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Featured Books and DVDs: Pride (2023)

You can find the selections highlighted here, and many more, on display on the first floor of the Van Pelt-Dietrich Library Center, next to New Books. 

Books and DVDs are laid out in a circular pattern on grass with the DVD Bad Education in the center. Clockwise from the top are the book Sporting Gender, the DVD Call Me By Your Name, DVD Fifties, DVD Pride, book George Michael, DVD Rafiki, and book Pride, Pop and Politics.

Each June, the Penn Libraries joins the Library of Congress and many other organizations to celebrate Pride Month, initially established in this month to commemorate the 1969 Stonewall Uprising. Pride Month is a great time to recognize the many contributions that LGBTQ+ individuals have made to society. Penn’s librarians have curated a variety of stories and informational materials for the exploration and celebration of LGBTQ+ identities. You can also find great queer reading suggestions at the Penn LGBT Center Library.

You can find the selections highlighted below, and many more, on display on the first floor of the Van Pelt-Dietrich Library Center, next to New Books.

Note: The descriptions below are collected from publishers and edited for brevity and clarity.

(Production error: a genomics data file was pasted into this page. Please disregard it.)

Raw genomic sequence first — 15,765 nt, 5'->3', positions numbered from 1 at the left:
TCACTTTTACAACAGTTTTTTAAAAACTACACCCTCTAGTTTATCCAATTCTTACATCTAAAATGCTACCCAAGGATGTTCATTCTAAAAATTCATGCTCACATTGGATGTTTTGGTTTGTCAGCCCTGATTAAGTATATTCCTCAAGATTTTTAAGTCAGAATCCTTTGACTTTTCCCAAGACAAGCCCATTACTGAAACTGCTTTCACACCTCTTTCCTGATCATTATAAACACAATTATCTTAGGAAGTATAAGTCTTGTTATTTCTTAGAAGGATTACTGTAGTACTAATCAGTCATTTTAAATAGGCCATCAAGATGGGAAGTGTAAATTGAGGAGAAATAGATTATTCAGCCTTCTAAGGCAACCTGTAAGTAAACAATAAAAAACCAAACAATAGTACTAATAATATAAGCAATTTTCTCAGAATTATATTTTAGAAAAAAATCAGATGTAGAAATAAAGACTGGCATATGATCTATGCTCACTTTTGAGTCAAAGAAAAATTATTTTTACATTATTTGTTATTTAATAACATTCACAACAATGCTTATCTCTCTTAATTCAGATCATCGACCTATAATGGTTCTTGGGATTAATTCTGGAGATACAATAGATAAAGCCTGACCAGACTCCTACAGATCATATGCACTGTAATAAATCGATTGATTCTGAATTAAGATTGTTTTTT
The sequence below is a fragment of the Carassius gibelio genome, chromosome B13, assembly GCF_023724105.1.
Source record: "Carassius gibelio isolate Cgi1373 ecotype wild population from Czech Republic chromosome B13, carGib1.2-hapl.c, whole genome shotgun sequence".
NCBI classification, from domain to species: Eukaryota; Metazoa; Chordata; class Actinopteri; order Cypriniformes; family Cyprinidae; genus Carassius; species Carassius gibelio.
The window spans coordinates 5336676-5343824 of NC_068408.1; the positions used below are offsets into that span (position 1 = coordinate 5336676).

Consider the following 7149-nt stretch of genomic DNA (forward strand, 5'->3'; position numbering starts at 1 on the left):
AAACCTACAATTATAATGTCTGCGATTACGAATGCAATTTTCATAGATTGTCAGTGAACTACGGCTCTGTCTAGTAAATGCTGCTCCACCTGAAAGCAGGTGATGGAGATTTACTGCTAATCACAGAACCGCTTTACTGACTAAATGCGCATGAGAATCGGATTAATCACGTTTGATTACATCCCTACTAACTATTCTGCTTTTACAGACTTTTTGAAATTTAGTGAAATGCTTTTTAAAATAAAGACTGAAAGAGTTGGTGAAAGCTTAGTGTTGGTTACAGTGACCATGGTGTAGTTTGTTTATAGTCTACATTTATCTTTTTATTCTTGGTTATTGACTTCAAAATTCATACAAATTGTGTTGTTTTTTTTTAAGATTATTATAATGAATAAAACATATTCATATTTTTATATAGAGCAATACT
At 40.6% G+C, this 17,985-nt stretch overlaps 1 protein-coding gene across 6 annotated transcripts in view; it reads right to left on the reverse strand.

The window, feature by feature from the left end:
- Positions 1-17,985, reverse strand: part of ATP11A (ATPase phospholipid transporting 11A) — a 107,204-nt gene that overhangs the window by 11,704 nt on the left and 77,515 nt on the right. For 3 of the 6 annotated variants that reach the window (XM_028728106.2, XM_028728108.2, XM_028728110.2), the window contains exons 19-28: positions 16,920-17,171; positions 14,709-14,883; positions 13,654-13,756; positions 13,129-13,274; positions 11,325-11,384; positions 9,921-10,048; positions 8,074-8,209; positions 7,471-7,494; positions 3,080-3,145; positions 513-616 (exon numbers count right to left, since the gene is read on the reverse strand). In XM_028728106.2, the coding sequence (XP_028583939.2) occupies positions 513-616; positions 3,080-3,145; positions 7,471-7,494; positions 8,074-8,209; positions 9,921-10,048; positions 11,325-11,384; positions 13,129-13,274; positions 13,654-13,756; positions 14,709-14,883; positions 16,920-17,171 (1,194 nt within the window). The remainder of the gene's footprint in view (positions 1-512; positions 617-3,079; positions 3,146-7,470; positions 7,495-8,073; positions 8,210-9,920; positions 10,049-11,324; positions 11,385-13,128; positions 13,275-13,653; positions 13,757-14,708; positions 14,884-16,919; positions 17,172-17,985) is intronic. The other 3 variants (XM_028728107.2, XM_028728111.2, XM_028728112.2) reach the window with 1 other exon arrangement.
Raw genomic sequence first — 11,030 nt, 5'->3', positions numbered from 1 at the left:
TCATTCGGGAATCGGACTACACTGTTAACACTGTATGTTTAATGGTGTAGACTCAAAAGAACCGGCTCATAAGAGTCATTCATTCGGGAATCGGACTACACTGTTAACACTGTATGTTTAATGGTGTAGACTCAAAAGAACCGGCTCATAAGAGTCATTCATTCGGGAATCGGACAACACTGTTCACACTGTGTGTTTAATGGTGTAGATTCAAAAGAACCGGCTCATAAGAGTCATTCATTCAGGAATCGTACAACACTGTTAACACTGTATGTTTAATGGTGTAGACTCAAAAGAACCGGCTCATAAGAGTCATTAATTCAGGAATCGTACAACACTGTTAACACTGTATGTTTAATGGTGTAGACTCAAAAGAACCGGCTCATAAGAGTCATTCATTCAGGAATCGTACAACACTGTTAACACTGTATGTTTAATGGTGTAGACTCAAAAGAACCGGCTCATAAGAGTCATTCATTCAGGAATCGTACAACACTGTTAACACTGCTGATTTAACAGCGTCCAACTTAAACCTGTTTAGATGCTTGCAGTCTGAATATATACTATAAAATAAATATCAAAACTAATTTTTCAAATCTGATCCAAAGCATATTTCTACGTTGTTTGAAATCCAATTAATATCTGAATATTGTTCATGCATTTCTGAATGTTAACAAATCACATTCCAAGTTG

Experimental Love: Poetry by Cheryl Clarke

Cheryl Clarke is perhaps the pre-eminent African-American lesbian poet writing today. With a heady command of language and the ability to work in a variety of forms, she continues her thematic explorations of love objects and death subjects. Today, Clarke is the director of the Office of Diverse Community Affairs and Lesbian-Gay Concerns at Rutgers University. Learn more about her through the Academy of American Poets. This book is part of the Penn Libraries’ Joanna Banks Collection of African American Books.

Gender Euphoria: Stories of Joy from Trans, Non-binary and Intersex Writers edited by Laura Kate  

Gender euphoria: a powerful feeling of happiness experienced as a result of moving away from one’s birth-assigned gender. In this groundbreaking anthology, 19 transgender, non-binary, agender, gender-fluid, and intersex writers share their experiences of gender euphoria: an agender dominatrix being called “Daddy,” an Arab trans man getting his first tattoos, a trans woman embracing her inner fighter. What they have in common are their feelings of elation, pride, confidence, freedom, and ecstasy as a direct result of coming out as non-cisgender, and how coming to terms with their gender has brought unimaginable joy into their lives.